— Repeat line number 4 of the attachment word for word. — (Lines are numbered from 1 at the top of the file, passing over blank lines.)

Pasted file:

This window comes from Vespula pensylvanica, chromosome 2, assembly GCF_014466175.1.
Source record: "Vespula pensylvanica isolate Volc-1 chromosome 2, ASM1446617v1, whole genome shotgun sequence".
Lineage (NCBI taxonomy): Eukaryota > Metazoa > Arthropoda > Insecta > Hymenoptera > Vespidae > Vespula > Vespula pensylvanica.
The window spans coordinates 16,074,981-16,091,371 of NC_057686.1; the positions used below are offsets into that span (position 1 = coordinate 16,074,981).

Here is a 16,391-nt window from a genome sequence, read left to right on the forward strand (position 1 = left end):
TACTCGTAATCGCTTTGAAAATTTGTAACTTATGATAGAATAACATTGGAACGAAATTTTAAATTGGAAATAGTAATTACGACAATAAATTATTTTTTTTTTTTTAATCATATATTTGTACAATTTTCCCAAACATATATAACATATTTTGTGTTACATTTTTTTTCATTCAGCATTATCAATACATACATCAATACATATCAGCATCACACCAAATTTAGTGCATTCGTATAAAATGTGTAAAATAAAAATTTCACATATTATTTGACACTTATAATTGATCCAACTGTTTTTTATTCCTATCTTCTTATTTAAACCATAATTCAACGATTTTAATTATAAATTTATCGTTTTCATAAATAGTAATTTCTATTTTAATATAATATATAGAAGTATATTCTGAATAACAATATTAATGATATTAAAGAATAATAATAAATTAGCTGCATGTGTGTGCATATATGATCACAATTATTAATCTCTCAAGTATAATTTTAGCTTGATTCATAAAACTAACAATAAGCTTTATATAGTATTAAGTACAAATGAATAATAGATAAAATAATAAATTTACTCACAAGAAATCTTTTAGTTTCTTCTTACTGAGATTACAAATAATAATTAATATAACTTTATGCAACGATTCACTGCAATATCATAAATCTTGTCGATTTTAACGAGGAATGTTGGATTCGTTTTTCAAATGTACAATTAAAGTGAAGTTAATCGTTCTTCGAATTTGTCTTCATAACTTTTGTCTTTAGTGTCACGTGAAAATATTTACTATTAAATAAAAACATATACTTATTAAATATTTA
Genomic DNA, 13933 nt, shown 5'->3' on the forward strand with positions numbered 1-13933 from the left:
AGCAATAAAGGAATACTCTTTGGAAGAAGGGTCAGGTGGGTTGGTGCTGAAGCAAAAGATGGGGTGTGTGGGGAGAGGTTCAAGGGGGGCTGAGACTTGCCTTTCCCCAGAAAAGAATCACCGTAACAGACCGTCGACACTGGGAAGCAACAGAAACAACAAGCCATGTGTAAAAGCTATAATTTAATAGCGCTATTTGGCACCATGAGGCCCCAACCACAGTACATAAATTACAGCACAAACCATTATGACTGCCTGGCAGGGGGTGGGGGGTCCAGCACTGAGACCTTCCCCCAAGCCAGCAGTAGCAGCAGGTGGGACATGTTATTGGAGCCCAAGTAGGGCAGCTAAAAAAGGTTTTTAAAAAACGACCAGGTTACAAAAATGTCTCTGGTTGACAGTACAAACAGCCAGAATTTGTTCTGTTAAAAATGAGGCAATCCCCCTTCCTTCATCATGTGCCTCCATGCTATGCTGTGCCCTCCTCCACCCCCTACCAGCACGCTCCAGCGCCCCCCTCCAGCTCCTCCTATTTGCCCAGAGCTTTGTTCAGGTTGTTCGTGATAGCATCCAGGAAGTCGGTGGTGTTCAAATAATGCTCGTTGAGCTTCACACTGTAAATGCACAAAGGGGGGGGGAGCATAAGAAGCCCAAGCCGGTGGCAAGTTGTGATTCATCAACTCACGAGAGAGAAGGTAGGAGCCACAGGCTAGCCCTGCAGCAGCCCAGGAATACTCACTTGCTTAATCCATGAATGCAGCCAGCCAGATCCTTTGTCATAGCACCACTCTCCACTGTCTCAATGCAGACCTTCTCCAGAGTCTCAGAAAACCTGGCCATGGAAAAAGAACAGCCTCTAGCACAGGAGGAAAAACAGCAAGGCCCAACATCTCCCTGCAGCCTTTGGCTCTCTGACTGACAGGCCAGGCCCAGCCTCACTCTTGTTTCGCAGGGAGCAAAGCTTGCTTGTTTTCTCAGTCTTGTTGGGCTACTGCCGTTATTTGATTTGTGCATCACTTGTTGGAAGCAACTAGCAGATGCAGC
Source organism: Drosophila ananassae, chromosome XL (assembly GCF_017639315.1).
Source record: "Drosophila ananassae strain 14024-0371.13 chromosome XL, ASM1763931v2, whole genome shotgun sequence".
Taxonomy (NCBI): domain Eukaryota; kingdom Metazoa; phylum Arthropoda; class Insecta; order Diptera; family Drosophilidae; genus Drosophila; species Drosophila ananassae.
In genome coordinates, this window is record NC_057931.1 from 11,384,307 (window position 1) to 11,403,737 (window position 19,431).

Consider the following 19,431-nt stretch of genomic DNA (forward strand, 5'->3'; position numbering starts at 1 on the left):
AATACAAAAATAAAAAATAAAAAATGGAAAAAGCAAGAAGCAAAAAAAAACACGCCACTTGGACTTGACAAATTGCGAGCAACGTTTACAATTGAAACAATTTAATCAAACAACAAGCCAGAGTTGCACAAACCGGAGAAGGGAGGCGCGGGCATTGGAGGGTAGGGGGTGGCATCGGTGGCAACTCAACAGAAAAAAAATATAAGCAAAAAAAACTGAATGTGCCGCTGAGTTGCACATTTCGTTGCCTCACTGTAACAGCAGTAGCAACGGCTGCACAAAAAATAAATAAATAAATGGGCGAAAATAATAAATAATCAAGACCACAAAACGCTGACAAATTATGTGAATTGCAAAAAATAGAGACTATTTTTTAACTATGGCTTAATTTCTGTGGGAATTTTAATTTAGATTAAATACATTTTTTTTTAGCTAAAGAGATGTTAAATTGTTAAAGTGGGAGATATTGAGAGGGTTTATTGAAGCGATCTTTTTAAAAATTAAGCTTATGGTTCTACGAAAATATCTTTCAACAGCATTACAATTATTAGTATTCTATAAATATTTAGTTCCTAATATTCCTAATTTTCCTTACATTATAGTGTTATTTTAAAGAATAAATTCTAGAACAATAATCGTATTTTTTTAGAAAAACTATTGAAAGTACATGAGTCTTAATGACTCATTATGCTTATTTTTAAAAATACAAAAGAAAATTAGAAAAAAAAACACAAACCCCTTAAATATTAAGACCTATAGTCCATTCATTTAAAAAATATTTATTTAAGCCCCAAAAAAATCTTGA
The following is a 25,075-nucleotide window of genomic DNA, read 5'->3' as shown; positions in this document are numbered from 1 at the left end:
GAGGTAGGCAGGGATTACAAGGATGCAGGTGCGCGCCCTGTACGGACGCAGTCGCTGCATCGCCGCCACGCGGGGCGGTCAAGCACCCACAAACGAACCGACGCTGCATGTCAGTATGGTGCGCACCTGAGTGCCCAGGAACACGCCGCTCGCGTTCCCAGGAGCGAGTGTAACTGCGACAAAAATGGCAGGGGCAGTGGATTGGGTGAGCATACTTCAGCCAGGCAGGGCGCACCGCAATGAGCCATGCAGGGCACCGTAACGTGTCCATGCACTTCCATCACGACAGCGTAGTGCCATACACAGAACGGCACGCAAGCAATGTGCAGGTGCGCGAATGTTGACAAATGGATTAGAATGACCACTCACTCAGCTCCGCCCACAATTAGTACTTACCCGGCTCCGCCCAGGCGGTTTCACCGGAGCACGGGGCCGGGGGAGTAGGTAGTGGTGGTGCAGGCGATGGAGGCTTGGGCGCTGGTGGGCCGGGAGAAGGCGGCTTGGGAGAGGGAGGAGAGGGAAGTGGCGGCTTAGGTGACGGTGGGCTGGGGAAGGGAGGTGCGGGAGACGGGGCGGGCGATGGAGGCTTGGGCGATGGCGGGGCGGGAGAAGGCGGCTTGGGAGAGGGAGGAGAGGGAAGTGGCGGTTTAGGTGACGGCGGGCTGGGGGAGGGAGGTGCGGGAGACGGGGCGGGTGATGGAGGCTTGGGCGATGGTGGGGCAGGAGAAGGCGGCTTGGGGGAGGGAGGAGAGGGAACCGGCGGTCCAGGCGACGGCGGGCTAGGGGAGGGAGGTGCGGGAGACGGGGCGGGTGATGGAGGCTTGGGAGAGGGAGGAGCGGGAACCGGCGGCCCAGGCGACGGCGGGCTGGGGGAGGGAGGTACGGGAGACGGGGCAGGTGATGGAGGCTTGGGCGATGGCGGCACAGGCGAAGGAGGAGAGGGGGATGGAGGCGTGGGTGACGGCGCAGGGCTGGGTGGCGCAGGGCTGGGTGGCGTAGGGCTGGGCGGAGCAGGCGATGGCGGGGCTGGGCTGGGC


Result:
The window spans coordinates 16,074,981-16,091,371 of NC_057686.1; the positions used below are offsets into that span (position 1 = coordinate 16,074,981).